CSCs differentiation into neurons

The 6 well plates are coated with 20 mg/ml Poly-L-ornithine (Sigma, P4957) for at least two hours in the incubator. The Poly-L-ornithine solution is taken away, and the plate is rinsed once with water. 5 mg/ ml Laminine (Sigma, L2020) is added into the plate and stayed in the incubator for one hour. Use PBS water to rinse once just before use. Neurospheres are mechanically dissociated and digested with 0.25% Trypsin for 10 minutes. Then the isolated single cells are plated on coated 6-well plates. Mix glial cell culture medium (kindly provided by Dr. Zhi-Zhao Ma) with DMEM and L-Glutamine at the ratio of 1:1, plus 1% FBS, 100 nM all-trans-retinoic acid (Sigma, R2500), 20 ng/ml brain derived neurotrophic factor (BDNF, Millipore, 203702), 20 ng/ml neurotrophin 3 (NT-3, Millipore, GF308).

Fluorescence activated cell sorting (FACS)

Cells were mechanically dissociated to obtain a single-cell suspension in a solution containing 2 mm EDTA (Sigma) and 0.5% FBS (Sigma) in PBS. Cells are harvested by centrifugation (500 g, 5 min, 4°C), incubated with anti-mouse CD133 antibody (Chemicon), then incubated with secondary antibody conjugated with phycoerythrine (PE) for 2 hours on ice, washed with PBS twice then filtering through a 70-μm cup filter (Falcon) and kept on ice until FACS analysis. Cos7 cells are used as a negative control, liver tumor cells (known as high CD133 expression, kindly provided by Dr. Jun Li) are used as a positive control. Cell sorting is performed on a FACS Vantage TS flow cytometer (Becton Dickinson, San Jose, CA, USA).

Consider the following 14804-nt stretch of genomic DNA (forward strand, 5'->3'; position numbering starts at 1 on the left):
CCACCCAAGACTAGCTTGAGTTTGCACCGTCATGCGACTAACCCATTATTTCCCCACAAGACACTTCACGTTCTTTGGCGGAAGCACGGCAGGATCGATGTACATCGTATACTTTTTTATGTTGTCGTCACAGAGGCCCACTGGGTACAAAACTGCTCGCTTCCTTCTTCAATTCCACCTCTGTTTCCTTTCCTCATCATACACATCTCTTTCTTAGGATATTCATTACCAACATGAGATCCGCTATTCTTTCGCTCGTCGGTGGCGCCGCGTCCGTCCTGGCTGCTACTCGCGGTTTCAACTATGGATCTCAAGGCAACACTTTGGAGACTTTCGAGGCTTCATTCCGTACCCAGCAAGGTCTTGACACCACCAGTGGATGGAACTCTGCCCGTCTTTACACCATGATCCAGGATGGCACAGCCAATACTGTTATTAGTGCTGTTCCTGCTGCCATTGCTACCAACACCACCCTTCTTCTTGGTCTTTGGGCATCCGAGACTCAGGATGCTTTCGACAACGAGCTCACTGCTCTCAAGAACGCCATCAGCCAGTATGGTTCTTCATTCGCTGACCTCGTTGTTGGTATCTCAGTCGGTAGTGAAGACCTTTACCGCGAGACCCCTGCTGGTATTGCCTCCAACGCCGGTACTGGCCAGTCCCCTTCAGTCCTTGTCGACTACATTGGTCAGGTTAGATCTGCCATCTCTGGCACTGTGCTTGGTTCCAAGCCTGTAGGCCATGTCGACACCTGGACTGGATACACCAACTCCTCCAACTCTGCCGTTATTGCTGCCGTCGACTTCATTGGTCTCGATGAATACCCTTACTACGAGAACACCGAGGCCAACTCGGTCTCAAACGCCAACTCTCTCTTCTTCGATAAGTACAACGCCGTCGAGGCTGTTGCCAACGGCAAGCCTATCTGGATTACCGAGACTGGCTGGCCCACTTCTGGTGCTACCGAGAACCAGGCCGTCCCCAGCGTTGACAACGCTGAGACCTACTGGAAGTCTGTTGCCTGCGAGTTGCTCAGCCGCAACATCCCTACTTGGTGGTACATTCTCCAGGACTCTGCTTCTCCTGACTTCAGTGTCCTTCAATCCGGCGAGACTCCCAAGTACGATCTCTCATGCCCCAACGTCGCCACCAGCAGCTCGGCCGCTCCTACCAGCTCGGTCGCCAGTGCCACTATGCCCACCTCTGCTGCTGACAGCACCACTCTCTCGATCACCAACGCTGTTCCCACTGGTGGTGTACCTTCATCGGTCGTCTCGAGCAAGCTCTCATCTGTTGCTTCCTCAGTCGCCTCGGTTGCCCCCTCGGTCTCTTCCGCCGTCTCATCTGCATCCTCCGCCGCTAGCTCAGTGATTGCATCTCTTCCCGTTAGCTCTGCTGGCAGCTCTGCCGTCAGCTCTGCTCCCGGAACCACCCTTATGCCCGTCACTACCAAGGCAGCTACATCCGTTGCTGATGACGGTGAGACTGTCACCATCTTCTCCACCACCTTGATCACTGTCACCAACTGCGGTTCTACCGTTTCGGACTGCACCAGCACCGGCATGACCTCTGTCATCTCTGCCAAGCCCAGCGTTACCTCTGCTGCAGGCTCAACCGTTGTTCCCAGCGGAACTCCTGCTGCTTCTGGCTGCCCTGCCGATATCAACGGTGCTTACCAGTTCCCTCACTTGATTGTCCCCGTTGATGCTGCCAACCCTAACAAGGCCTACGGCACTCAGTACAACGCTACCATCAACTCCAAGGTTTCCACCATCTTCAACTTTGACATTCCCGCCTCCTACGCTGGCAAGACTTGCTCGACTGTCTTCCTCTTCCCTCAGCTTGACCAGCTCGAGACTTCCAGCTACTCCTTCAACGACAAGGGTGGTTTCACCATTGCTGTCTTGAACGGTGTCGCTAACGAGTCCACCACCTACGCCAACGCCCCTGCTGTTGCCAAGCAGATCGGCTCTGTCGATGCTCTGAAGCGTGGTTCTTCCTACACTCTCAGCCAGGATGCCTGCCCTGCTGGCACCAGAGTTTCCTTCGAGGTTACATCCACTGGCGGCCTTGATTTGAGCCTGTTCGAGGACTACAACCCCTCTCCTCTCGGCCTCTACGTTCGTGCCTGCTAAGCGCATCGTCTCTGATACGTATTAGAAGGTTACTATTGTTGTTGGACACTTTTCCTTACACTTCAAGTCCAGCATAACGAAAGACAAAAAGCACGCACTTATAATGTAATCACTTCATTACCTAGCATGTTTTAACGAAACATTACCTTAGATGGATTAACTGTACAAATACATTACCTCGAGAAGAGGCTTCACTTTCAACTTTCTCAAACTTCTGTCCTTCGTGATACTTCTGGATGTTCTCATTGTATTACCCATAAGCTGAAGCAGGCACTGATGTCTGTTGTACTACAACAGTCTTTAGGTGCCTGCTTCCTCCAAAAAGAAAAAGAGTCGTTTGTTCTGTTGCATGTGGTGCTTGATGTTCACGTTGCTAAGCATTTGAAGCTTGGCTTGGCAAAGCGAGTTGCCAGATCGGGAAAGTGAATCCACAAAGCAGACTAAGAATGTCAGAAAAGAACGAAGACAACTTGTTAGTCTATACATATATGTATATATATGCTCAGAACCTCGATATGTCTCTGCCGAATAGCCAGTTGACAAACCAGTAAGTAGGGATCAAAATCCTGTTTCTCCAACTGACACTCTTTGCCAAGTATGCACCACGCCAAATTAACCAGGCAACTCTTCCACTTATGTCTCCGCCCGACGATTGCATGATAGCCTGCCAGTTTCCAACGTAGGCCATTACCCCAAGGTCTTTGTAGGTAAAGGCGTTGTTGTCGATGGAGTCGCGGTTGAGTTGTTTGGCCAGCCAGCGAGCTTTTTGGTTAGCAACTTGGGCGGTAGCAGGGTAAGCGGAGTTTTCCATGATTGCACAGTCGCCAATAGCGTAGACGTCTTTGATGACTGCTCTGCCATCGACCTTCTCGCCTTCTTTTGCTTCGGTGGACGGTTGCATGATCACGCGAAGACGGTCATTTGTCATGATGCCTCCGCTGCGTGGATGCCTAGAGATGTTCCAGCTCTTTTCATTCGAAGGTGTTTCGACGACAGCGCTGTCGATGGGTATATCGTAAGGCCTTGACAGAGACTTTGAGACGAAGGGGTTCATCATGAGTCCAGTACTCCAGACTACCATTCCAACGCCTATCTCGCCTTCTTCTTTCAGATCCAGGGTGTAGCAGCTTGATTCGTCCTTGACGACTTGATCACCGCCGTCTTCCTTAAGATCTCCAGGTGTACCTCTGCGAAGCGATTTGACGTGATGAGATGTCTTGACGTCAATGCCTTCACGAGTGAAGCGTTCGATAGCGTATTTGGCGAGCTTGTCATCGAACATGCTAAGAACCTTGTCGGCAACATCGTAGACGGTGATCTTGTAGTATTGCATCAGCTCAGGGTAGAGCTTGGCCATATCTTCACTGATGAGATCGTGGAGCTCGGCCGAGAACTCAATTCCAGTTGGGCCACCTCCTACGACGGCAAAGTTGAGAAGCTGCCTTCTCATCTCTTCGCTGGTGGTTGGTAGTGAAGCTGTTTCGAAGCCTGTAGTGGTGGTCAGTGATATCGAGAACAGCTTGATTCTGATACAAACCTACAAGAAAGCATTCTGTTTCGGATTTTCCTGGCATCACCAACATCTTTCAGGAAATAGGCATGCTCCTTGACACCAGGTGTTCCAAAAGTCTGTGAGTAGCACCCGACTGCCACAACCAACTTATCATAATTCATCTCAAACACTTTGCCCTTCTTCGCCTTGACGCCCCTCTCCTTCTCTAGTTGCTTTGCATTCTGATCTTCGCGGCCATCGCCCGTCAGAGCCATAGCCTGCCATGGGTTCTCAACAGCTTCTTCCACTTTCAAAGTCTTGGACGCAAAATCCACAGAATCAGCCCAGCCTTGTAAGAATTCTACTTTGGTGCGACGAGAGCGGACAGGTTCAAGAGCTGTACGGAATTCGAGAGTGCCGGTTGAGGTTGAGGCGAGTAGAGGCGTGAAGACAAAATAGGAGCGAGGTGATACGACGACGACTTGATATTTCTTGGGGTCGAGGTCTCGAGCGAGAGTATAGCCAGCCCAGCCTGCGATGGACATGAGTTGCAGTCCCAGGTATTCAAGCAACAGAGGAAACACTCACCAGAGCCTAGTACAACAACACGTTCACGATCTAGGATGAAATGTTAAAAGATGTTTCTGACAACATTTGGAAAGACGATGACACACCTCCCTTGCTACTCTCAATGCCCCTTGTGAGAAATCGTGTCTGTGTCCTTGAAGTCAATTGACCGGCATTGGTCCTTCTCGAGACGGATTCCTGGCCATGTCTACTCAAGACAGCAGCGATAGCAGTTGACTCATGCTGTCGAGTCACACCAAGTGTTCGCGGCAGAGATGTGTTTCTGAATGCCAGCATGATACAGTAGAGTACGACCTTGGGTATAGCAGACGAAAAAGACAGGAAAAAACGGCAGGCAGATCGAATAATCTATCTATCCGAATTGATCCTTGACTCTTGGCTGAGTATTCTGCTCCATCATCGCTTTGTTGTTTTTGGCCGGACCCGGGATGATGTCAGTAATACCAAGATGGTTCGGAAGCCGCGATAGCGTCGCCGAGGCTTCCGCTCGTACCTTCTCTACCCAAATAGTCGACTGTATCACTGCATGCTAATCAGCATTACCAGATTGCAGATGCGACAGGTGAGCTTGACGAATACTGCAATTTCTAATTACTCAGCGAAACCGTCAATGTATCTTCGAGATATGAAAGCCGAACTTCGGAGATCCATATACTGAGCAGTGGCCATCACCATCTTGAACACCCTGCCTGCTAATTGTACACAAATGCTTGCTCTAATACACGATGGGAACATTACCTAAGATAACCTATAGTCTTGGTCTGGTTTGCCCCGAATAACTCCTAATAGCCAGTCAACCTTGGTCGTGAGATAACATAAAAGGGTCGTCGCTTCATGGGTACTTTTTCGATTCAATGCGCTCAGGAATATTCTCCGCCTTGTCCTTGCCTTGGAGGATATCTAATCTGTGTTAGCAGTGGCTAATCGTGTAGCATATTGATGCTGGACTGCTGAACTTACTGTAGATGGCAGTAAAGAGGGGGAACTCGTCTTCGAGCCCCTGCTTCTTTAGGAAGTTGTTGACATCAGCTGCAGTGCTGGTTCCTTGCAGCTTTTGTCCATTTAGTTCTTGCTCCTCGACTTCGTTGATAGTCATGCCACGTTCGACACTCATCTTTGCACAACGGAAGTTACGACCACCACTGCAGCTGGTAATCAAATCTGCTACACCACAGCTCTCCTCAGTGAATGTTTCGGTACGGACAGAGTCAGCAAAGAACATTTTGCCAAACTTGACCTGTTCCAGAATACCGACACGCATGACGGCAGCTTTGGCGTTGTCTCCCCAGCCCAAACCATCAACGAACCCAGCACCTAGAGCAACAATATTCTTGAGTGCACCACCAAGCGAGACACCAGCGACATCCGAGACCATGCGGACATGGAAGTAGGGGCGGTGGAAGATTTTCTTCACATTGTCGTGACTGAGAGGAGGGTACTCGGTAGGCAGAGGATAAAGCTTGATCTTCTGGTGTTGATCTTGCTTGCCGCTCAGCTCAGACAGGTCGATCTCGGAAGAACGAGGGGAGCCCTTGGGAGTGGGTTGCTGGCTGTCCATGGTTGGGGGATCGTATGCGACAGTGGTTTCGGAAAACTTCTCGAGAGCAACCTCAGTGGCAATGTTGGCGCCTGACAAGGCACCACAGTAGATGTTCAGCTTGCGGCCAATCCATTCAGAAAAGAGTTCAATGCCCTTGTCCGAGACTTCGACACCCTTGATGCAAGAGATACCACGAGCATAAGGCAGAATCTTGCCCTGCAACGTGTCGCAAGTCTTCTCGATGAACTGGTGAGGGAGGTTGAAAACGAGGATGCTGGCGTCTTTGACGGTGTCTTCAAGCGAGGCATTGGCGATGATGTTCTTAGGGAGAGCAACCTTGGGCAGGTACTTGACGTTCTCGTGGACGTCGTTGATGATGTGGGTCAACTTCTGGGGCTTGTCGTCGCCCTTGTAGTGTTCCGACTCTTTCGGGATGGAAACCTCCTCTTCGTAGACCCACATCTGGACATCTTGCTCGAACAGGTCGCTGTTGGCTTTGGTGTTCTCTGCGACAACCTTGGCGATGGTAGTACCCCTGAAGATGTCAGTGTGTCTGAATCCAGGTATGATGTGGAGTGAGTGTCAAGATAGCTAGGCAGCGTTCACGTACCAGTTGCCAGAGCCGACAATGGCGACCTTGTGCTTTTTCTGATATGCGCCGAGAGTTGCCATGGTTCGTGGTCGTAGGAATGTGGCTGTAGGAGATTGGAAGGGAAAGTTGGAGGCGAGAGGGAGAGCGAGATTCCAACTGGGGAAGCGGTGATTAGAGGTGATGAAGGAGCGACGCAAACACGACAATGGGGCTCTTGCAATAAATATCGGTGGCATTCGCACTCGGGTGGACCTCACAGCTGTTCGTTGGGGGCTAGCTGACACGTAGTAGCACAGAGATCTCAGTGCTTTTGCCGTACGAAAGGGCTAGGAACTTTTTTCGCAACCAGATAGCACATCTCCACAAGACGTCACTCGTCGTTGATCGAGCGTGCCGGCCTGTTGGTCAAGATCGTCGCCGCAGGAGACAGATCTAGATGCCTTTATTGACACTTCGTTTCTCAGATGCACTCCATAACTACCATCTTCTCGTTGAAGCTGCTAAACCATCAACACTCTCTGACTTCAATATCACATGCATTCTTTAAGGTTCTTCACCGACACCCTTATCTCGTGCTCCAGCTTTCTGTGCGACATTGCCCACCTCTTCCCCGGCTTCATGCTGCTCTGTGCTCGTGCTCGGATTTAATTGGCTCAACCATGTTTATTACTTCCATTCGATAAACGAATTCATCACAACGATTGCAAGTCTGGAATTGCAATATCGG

Immunohistochemistry

The cells are fxed with 4% paraformaldehyde for 10 minutes at room temperature. After being blocked with 5% normal goat serum in PBS, are incubated with primary antibody neuronal class III b-tubulin antibody (Chemicon, MAB1637) overnight at 4°C. After being washed for 3 times with PBS, the cells are incubated with secondary antibody Alexa Fluro®647-AffniPure Goat anti-Mouse IgG (Jackson ImmunoResearch, 115-605-205) for 2 hours at room temperature. The labeled slides are dehydrated in alcohol and xylene before being cover-slipped with mounting media.

Statistical analysis

Numerical data is expressed as mean ± standard deviation (SD). Paired Student’s t-test (two tailed) is used for statistical analysis using SPSS.v16.0 for windows (SPSS Inc., Chicago, IL, USA). P values less than 0.05 is considered statistically significant and indicated with*; P values less than 0.01 were indicated with**.

Results

CT and pathological images of a particular NB patient

The CT tumor images of a specific NB patient are shown in Figure 1A and 1B. Figure 1A is a CT image before routine chemotherapy; Figure 1B is a CT image after chemotherapy of the same patient. The solid tumor almost disappears after chemotherapy. Most NB patients get partial response towards chemotherapy unfortunately. Figure 1C and 1D are pathological images of the NB tumor stained by H & E staining. On microscopy, the tumor cells are typically small, round and blue, and rosette patterns.